Politics with Michelle Grattan: Bill Shorten on making the NDIS fit for purpose

Bill Shorten, Minister for the National Disability Insurance Scheme and Government Services, has released the review of the NDIS, which recommends sweeping changes to the scheme. The reforms to come will see the states take up much of the responsibility for providing services for people with more minor issues, especially children with developmental delays.

Shorten joined the podcast to talk about the way ahead for a scheme that has run off the rails and become financially unsustainable.

At the centre of the changes is that:

We want to make sure that it’s not just diagnosis which puts you in the scheme – that we look at your disability and then we look at how it affects your daily living and see if the scheme is the right thing to assist you.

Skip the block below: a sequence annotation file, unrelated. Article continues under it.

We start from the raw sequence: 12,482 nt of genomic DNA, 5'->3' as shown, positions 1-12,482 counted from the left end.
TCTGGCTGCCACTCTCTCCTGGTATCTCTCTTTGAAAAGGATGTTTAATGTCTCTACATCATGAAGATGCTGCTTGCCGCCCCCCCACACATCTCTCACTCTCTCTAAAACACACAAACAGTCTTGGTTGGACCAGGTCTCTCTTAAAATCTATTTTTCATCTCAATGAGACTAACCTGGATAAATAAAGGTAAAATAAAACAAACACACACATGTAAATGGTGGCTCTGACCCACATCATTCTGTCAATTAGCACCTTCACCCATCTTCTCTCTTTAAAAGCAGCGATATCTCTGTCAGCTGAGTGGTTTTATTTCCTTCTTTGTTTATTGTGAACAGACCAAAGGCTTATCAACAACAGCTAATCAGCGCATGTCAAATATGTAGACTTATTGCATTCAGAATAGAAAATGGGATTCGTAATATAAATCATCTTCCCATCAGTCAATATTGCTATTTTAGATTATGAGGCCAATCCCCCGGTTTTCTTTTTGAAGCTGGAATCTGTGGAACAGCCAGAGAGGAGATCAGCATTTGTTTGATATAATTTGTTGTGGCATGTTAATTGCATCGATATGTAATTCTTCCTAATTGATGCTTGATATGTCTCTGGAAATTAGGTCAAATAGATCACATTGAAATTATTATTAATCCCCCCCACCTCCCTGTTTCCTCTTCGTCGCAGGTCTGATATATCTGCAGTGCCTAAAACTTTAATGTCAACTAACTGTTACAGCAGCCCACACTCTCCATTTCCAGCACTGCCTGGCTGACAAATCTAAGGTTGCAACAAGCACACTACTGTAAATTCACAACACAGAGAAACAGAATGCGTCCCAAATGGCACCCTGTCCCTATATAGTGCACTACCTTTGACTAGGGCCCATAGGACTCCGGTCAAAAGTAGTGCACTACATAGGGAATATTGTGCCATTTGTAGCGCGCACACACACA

But Shorten is quick to reassure that everyone who needs it will be cared for. He points out that disability is universal, in the sense that

You can get it at birth, you can get it through the DNA lottery code you have. Or in the blink of an eye, you know, in a swimming injury or on a country road. So it’s a universal challenge and people shouldn’t be written off because they have an impairment. So it’s on all of us to improve the game.

When pressed on whether the reforms will bring losers, Shorten homes on those doing the wrong thing:

Some of the bad businesses are going to be losers. Some of the people who are not value adding the system, they’re going to be losers. But going to participants, this system will mean that if you need support, that’s what you’re going to get.

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